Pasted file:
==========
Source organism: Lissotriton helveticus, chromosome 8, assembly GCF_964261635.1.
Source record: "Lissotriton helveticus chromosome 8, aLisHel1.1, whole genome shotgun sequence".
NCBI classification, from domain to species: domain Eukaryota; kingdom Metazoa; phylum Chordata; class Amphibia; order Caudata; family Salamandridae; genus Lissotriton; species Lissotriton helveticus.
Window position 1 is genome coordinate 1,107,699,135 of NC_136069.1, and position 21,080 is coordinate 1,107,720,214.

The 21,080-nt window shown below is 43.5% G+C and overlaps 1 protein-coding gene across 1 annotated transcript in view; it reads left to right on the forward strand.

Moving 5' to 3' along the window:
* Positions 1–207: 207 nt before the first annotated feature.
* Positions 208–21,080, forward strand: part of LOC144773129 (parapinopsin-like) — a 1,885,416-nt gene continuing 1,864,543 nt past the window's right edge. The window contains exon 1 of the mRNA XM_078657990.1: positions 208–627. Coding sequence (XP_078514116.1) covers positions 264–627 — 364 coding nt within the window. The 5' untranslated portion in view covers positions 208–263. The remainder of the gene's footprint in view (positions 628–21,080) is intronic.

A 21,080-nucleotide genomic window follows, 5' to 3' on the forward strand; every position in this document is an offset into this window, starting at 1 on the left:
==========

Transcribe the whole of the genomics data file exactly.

Source organism: Lissotriton helveticus, chromosome 8, assembly GCF_964261635.1.
Source record: "Lissotriton helveticus chromosome 8, aLisHel1.1, whole genome shotgun sequence".
NCBI classification, from domain to species: domain Eukaryota; kingdom Metazoa; phylum Chordata; class Amphibia; order Caudata; family Salamandridae; genus Lissotriton; species Lissotriton helveticus.
Window position 1 is genome coordinate 1,107,699,135 of NC_136069.1, and position 21,080 is coordinate 1,107,720,214.

The 21,080-nt window shown below is 43.5% G+C and overlaps 1 protein-coding gene across 1 annotated transcript in view; it reads left to right on the forward strand.

Moving 5' to 3' along the window:
* Positions 1–207: 207 nt before the first annotated feature.
* Positions 208–21,080, forward strand: part of LOC144773129 (parapinopsin-like) — a 1,885,416-nt gene continuing 1,864,543 nt past the window's right edge. The window contains exon 1 of the mRNA XM_078657990.1: positions 208–627. Coding sequence (XP_078514116.1) covers positions 264–627 — 364 coding nt within the window. The 5' untranslated portion in view covers positions 208–263. The remainder of the gene's footprint in view (positions 628–21,080) is intronic.

A 21,080-nucleotide genomic window follows, 5' to 3' on the forward strand; every position in this document is an offset into this window, starting at 1 on the left: